When in Lisbon, and you wish to capture great photos and rewarding walks that will take you back in time, then Alfama is your place to go. It is the oldest district in Lisbon, flanked by the city castle and the broad Tejo River. Its name comes from the Arabic word Al-hamma meaning springs or baths (most probably in reference to the number of hot springs found in the area).
Alfama is more like an old village within the busy and bustling city of Lisbon. Due to its dense bedrock foundation, it survived the destructive 1755 earthquake and has managed to restore its old-fashioned neighborhood, which allows visitors to take a step back in time. The narrow streets are reflective of the Muslim culture in which public spaces are not important. Facades are given little value but the house interiors are given greater importance. Aside from its narrow streets, the village is also known for its tiny squares, whitewashed houses, and beautiful churches.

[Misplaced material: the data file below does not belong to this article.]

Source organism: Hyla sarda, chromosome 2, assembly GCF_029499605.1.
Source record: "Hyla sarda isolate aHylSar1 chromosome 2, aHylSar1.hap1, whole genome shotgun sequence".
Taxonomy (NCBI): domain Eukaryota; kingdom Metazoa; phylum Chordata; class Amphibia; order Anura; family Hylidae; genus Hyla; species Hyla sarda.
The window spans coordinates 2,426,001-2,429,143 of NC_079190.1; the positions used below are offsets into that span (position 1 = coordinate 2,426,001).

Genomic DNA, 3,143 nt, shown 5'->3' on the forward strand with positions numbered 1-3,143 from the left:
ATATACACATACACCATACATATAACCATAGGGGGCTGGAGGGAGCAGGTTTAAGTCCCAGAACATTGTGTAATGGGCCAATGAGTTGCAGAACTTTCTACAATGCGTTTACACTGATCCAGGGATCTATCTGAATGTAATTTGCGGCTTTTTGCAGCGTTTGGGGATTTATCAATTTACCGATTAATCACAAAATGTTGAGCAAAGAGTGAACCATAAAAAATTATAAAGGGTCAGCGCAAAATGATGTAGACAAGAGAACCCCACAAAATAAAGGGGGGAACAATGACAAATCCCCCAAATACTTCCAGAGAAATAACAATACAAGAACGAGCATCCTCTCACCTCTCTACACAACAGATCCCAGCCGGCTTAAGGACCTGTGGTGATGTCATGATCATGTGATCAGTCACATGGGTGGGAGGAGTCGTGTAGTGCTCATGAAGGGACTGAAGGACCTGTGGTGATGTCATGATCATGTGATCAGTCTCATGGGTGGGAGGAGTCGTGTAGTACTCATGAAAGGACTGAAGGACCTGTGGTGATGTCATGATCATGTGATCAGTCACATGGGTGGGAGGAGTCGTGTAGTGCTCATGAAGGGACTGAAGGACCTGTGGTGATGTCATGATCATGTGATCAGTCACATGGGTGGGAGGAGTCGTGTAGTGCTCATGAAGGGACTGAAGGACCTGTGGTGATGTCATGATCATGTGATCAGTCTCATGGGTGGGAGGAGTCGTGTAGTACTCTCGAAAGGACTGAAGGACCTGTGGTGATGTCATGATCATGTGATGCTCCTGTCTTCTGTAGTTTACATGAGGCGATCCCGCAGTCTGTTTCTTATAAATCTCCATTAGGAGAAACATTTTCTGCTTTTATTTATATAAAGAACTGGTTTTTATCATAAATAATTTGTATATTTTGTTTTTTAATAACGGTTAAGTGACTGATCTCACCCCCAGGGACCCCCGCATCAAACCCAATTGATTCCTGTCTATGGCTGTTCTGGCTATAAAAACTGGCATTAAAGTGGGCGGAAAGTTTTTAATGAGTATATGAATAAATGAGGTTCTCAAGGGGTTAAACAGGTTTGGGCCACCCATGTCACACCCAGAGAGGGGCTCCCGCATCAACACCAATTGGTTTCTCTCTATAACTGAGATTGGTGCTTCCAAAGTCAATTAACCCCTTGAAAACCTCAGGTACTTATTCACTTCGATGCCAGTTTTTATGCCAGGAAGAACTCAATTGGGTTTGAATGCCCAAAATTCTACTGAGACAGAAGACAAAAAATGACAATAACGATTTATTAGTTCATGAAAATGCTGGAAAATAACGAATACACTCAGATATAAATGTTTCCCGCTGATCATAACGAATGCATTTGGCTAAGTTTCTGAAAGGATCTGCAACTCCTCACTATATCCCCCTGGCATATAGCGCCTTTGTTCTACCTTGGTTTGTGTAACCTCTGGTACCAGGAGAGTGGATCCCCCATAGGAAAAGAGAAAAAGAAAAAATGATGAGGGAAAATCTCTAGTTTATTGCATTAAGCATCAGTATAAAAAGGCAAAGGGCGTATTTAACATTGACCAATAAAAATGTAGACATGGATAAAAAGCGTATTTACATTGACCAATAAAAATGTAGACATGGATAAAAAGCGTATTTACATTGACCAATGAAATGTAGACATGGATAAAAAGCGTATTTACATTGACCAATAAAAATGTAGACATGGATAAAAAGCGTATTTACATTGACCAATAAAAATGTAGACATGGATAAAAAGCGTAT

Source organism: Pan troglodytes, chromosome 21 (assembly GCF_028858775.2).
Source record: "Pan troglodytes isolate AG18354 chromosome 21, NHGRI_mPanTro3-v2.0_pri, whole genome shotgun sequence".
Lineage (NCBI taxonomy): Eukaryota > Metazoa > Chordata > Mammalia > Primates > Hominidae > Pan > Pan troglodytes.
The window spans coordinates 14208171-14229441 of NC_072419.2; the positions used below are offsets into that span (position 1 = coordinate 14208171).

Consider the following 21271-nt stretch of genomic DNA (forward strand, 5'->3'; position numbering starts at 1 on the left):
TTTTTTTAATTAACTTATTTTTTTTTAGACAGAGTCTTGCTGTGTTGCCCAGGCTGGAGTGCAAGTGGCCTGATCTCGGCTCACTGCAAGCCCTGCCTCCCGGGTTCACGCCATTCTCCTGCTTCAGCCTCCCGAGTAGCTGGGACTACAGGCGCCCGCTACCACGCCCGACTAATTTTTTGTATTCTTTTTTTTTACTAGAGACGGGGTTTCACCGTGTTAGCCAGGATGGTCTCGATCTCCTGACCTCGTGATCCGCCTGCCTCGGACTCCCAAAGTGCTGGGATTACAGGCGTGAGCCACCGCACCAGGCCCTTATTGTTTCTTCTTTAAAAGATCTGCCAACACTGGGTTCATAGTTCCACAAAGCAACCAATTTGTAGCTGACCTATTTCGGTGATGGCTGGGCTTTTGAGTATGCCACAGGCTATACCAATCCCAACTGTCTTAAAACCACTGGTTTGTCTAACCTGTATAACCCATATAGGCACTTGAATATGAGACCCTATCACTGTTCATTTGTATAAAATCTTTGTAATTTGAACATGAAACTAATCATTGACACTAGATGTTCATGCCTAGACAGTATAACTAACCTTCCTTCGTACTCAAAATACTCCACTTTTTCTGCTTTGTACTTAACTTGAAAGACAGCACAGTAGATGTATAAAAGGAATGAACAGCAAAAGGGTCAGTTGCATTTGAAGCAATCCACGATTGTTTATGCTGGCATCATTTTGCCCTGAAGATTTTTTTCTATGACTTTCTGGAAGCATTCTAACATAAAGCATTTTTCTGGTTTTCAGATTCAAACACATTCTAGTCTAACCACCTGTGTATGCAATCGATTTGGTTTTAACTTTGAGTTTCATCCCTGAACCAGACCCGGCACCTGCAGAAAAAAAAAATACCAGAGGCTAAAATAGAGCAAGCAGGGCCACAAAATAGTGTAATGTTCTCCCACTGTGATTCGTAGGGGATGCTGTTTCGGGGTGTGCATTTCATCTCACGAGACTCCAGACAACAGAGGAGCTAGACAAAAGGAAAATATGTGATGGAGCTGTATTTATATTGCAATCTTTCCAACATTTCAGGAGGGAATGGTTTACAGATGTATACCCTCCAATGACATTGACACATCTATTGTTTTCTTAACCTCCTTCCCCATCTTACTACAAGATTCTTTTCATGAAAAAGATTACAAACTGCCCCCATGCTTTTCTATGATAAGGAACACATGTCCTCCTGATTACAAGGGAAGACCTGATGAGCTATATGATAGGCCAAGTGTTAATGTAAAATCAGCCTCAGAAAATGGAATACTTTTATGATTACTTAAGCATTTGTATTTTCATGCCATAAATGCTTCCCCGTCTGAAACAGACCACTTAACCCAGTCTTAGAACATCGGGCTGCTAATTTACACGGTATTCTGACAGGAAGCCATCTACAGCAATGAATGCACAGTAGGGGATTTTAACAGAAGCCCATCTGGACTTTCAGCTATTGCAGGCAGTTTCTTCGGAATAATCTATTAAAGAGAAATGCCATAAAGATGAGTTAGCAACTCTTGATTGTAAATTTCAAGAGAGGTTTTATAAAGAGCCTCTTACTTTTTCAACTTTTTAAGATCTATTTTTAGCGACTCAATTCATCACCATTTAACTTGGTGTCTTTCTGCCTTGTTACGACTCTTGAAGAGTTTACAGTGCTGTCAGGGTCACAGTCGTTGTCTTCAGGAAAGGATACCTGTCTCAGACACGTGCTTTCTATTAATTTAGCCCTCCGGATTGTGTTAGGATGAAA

Most of the old residents in this area have lived in the district for all their lives and they retain a very strong sense of community. They enjoy living in their houses and resting in wrought-iron balconies adorned with potted plants. Although there are houses weathered by time, some renovated buildings have mushroomed right below the castle as the city’s most unique and impressive hotels.
Alfama is also famous for its Fado bars. These are bars that play Fado. Literally meaning “fate”, Fado is a known music genre in Portugal. This type of music is famous for its mournful and nostalgic lyrics and tunes. The lyrics usually talk about the life of the poor or the sea. When in the area, you should visit one of these Fado houses and enjoy the district in its entirety.